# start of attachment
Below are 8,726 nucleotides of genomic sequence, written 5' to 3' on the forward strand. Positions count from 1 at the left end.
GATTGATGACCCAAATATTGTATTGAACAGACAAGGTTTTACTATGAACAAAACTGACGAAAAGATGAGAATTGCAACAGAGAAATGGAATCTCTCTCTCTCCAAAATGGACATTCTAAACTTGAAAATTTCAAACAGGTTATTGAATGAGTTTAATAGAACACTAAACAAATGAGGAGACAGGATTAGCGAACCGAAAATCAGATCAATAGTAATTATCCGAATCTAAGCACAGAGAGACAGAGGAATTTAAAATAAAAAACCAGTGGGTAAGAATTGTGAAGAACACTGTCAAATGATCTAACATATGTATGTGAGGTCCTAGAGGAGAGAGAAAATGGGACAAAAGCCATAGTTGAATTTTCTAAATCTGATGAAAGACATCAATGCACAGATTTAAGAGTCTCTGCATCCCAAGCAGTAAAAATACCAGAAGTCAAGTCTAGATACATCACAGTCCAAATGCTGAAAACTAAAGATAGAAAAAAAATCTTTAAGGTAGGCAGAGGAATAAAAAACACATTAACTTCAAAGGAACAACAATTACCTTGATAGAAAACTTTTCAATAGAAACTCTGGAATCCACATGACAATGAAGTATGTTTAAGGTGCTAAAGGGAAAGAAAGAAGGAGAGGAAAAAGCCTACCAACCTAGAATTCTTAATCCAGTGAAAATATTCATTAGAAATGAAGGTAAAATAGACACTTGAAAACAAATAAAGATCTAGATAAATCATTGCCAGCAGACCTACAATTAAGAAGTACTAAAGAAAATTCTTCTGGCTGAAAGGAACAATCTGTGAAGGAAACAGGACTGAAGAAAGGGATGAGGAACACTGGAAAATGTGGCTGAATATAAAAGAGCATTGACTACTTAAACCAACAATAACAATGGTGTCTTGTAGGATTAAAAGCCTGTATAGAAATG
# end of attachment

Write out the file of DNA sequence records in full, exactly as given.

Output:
Below are 8,726 nucleotides of genomic sequence, written 5' to 3' on the forward strand. Positions count from 1 at the left end.
GATTGATGACCCAAATATTGTATTGAACAGACAAGGTTTTACTATGAACAAAACTGACGAAAAGATGAGAATTGCAACAGAGAAATGGAATCTCTCTCTCTCCAAAATGGACATTCTAAACTTGAAAATTTCAAACAGGTTATTGAATGAGTTTAATAGAACACTAAACAAATGAGGAGACAGGATTAGCGAACCGAAAATCAGATCAATAGTAATTATCCGAATCTAAGCACAGAGAGACAGAGGAATTTAAAATAAAAAACCAGTGGGTAAGAATTGTGAAGAACACTGTCAAATGATCTAACATATGTATGTGAGGTCCTAGAGGAGAGAGAAAATGGGACAAAAGCCATAGTTGAATTTTCTAAATCTGATGAAAGACATCAATGCACAGATTTAAGAGTCTCTGCATCCCAAGCAGTAAAAATACCAGAAGTCAAGTCTAGATACATCACAGTCCAAATGCTGAAAACTAAAGATAGAAAAAAAATCTTTAAGGTAGGCAGAGGAATAAAAAACACATTAACTTCAAAGGAACAACAATTACCTTGATAGAAAACTTTTCAATAGAAACTCTGGAATCCACATGACAATGAAGTATGTTTAAGGTGCTAAAGGGAAAGAAAGAAGGAGAGGAAAAAGCCTACCAACCTAGAATTCTTAATCCAGTGAAAATATTCATTAGAAATGAAGGTAAAATAGACACTTGAAAACAAATAAAGATCTAGATAAATCATTGCCAGCAGACCTACAATTAAGAAGTACTAAAGAAAATTCTTCTGGCTGAAAGGAACAATCTGTGAAGGAAACAGGACTGAAGAAAGGGATGAGGAACACTGGAAAATGTGGCTGAATATAAAAGAGCATTGACTACTTAAACCAACAATAACAATGGTGTCTTGTAGGATTAAAAGCCTGTATAGAAATG